• R. Gary Raham

Inspired by Galling Mysteries

By R. Gary Raham:

Galls are unusual plant growths stimulated by insects and mites to help insure that their young will live long and prosper. ILLUSTRATION:  R. GARY RAHAM
Galls are unusual plant growths stimulated by insects and mites to help insure that their young will live long and prosper. ILLUSTRATION: R. GARY RAHAM

Colleagues love to share epochal moments. These are times when expectations are dashed and they remember why their professional obsession of choice ignited their passion in the first place. I follow the blog of Chris Helzer, a Nebraskan who identifies himself as the Prairie Ecologist. In June of this year, while photographing a gall on a goldenrod leaf, he observed something that “blew him away.” It started a chain reaction in my mind that resulted in this article. But before I try to short circuit your mental tranquility, it behooves me to remind you of a few details about those bizarre, cancer-like growths called galls that appear on some of your favorite plants.


Arthropods and flowering plants share a history that extends back at least a hundred million years to the heyday of the dinosaurs. It’s no wonder that their relationships have become complex enough to amaze and confound our humble species with a history less than a hundredth of that time span. Galls are unusual plant growths stimulated by insects and mites to help insure that their young will live long and prosper. While scientists have not nailed down all the details about how this happens, it appears that the arthropods modify chemicals in their saliva to act like natural plant growth hormones that induce the host plant to build custom-made birth chambers for their young larvae. Remember that factoid. Normally, the gall-makers force the plant to make their birthing chambers.


Over the course of a hundred million summers, various insects and mites (a spider relative) have found numerous ways to make galls. Four major arthropod groups have specialized in this form of plant assault: Aphids and their relatives, Eriophyid mites, certain midges and flies, and a consortium of wasps who should be awarded prizes for creative plant deformation.


In my own yard I have a hackberry tree that has long suffered the attentions of psyllids (pronounced sillids). These critters are commonly called jumping plant lice because of their habit of skydiving from leaves in the fall when they hatch out of their characteristic “nipple galls.” The precise forms vary for different infestations. My hackberry hosts a species that produces smooth nipples with a tiny smear of brown on the tip. Other species produce nipples that look distinctly hairy. Still others resemble indented mushroom caps, pudgy doughnuts, rounded disks or cones. When I first saw them years ago I sounded the alarm to Colorado State University’s extension service, but found out, to my relief, that these critters don’t seriously harm the tree. The jumping lice become tiny imitations of cicadas in the fall and may latch on to window screens on the back door and windows.


Eriophyid mites are microscopic, but build finger-like houses on chokecherry or wild plums. They may also be found on boxelder, aspen, mountain maple, and other trees.


Various wasps create quite elaborate galls on oaks, roses, and other plants. Not a big fan of these stinging creatures, I haven’t studied their galls. I’ll leave that to another naturalist.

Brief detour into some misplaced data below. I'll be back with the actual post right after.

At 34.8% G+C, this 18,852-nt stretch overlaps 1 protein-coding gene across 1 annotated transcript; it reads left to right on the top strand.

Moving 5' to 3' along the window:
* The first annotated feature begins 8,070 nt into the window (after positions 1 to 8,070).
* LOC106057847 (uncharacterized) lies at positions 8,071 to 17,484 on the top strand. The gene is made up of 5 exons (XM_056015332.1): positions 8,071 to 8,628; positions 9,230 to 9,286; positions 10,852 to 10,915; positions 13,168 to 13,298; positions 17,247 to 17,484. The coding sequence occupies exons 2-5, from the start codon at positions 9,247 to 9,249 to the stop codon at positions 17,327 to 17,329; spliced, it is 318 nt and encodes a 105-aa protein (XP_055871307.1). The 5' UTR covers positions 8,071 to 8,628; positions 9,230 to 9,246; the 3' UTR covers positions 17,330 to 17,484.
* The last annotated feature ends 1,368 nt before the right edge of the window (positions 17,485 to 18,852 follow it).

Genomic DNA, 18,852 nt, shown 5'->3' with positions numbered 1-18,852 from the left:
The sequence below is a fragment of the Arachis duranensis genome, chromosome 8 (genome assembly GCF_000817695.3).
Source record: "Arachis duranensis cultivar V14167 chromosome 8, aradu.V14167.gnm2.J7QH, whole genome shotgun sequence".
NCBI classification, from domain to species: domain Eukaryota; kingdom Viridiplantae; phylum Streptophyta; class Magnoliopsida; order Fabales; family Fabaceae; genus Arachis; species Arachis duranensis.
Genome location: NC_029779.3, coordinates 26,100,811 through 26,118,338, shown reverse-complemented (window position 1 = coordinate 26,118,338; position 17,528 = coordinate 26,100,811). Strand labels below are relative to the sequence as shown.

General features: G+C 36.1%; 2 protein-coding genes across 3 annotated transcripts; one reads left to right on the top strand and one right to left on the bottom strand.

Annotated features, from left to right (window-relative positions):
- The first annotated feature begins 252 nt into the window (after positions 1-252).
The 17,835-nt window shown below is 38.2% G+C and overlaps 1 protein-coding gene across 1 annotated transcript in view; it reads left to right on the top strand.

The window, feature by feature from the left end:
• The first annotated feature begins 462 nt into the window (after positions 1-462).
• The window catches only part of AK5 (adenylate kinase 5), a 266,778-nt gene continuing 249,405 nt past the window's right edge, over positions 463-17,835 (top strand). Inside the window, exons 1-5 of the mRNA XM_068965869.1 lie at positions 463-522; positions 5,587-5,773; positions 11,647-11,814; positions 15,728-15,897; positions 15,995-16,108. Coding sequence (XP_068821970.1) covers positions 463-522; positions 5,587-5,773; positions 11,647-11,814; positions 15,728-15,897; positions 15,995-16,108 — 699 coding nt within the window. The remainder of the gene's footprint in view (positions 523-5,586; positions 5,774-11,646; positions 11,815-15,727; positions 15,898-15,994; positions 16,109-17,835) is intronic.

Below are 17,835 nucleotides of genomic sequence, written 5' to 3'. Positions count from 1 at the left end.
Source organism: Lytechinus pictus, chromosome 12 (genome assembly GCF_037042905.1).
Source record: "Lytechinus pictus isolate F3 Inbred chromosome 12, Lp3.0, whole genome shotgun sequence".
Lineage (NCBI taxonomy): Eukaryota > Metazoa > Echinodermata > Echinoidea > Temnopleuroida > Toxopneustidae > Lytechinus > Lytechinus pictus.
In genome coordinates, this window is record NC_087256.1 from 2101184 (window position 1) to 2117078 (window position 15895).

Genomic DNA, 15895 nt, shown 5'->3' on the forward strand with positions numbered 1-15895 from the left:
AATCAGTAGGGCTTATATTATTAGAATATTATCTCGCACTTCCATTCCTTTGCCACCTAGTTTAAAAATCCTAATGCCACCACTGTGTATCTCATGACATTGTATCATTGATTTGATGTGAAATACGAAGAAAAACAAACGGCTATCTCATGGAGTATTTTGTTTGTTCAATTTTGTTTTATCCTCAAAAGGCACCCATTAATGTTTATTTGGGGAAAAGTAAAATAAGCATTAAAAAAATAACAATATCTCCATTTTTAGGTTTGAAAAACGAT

Gall midges and flies create their nursery structures on various trees and shrubs. One species called the Hessian fly (Mayetiola destructor) acquired its ominous name by attacking Colorado wheat on the eastern plains. Not a benign gall maker, it causes severe stunting of the crop.

That brings me back to Chris Helzer’s amazing tale that involves a gall midge (Asteromyia carbonifera), goldenrod (Solidago canadensis), and a fungus (Botryosphaeria dothidae). The fungus added a wrinkle to the traditional gall stories that shook Helzer’s expectations.


While photographing the goldenrod gall’s surface, Helzer noticed what looked like tiny flowers. He knew real flowers were not an option, but suspected he could be looking at structures created by a fungus. A little research on his part proved that guess to be correct. It revealed a tangled web of relationships between a midge, their favorite host plant, a helpful fungus, and some frustrated wasps. Suddenly, nature proved his (and my) preconceptions about galls and how they form to be woefully inadequate—or at least incomplete. (But that is, truly, part of the joy of science.)


Certain parasitic wasps most likely inspired the 1979 movie, Alien. These wasps like to plant their eggs in juicy insect larvae that serve as incubation chambers. The wasps eat their hosts from the inside out, eventually popping out of the larval shell like a Jack-in-the-Box. Sometimes wasps accomplish this feat by poking their egg-laying ovipositor through the wall of a gall, and then fishing around a bit until they locate the midge larva. Such was the fate of the midge A. carbonifera before it teamed up with a suitable symbiotic fungus buddy.


The female midge somehow acquires fungal spores that accompany her to suitable goldenrod real estate. The fungus then actually builds the gall rather than the plant host. These fungus-made gall walls are robust. Wasps can still pierce them, but no longer have the luxury of fishing around for the larvae. This restricts their success rate and improves prospects for the midges. The midges expand the range of the fungus in the process.


In his blog Helzer said, “I’ve been working in prairies for more than 30 years and hope to be doing it at least 30 more. Some interactions I come upon are merely interesting. Others, like this one, blow me away. What a fantastic world we live in!”


Indeed.

Gary Raham writes and illustrates both science fact and science fiction. Keep in touch with his work at www.rgaryraham.com.